Cracking the Code About Coconut Oil Moisturisers
Coconut oil smells heavenly and the claims made by manufacturers who use it in their products make the benefits sound heavenly, too:
“Coconut oil provides deep and real moisture. It helps strengthen underlying tissues and helps remove excessive dead cells on the skin’s surface that makes your skin rough and flaky in texture. It’s also great for shine and as a natural moisturiser for your hair.” – Coconut Oil for Skin, The Huffington Post
What the manufacturers don’t share as readily is the fact that coconut oil is comedogenic, meaning it tends to cause blackheads by blocking the pores of the skin.For people who are already prone to clogged pores, the use of coconut oil as a moisturiser may worsen the problem.
The news isn’t much better for people whose skin is dry. Part of the appeal of coconut oil is that it is a very light moisturiser that sinks in quickly. Appealing though that may be for some, it means that coconut oil doesn’t moisturise skin deeply enough to be effective for people with very dry skin.
It is great to cook with but the same benefits do not apply to the skin
Skin-Loving Ingredients in the News
We suggest you buck the trend and go with proven ingredients, which will help your skin flourish when nourished by:
- Green Tea – There have been a number of encouraging studies of the benefits of green tea. It quenches free radicals and reduces inflammation.
- Vitamin A – Vitamin A and its derivatives known as retinoids reduce wrinkles, fade brown spots, and smooth roughness. They are tried-and-true substances whose effects have been documented in more than 700 published studies.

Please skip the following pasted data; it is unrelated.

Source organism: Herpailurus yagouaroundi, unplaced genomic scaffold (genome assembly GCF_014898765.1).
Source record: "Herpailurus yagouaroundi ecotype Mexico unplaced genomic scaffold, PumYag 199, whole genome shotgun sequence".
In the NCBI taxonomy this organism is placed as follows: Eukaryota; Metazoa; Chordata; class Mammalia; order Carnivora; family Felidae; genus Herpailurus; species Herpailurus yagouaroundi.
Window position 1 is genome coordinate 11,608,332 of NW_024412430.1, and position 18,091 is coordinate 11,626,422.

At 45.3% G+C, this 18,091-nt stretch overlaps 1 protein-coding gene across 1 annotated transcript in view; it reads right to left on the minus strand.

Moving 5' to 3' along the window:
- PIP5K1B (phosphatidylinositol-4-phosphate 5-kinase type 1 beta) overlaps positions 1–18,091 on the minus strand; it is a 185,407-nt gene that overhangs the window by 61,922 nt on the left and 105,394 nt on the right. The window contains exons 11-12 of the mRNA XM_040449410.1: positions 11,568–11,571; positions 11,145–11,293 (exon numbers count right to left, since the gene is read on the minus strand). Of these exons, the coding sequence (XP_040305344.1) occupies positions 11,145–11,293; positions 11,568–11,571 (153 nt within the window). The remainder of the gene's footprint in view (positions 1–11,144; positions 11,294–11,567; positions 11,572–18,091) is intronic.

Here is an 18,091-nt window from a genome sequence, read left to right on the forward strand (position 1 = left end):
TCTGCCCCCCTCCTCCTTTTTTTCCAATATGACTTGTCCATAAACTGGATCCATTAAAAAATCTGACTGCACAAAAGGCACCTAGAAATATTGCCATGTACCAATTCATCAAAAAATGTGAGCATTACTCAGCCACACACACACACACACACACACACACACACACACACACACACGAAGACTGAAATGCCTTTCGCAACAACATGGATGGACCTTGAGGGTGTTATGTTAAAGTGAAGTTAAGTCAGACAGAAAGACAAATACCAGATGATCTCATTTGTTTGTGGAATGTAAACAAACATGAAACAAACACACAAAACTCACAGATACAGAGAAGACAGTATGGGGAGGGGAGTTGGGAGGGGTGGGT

- Vitamin C – Vitamin C aids the skin by absorbing free radicals that trigger wrinkling, sagging, and other ageing changes. This versatile vitamin also helps firm and smooth skin and fade brown spots.
- Vitamin E – Nicknamed “The Protector” due to its ability to neutralise damaging free radicals, Vitamin E fights against dryness and helps skin retain its natural moisture.No hype, just results.
Glycation is a word commonly found in professional magazines aimed at aestheticians, but we found that it is generating growing interest among consumers.
“The science is this: When you have sugar molecules in your system, they bombard the body’s cells like a meteor shower—glomming onto fats and proteins in a process known as glycation.” – Sugar and Ageing, Elle Magazine
What does that have to do with your skin? Quite a bit!
“Effects of the glycation process at the cellular level of the skin’s structure may result in wrinkling, loss of elasticity, stiffness, accelerated aging and compromised barrier function.” – Glycation and the Skin by Kris Campbell
It has been proven that the more sugar you eat, whether processed or natural, the more AGEs (Advanced Glycation End products) are produced. When the body is overwhelmed with AGEs, your body’s collagen becomes compromised, and your skin suffers:
- Volume loss due to a redistribution of fat
- Slowdown in cell turnover
- Premature facial ageing
This article was supplied by dermaviduals®
Freephone: 0800 SKIN 00 (0800 754 600)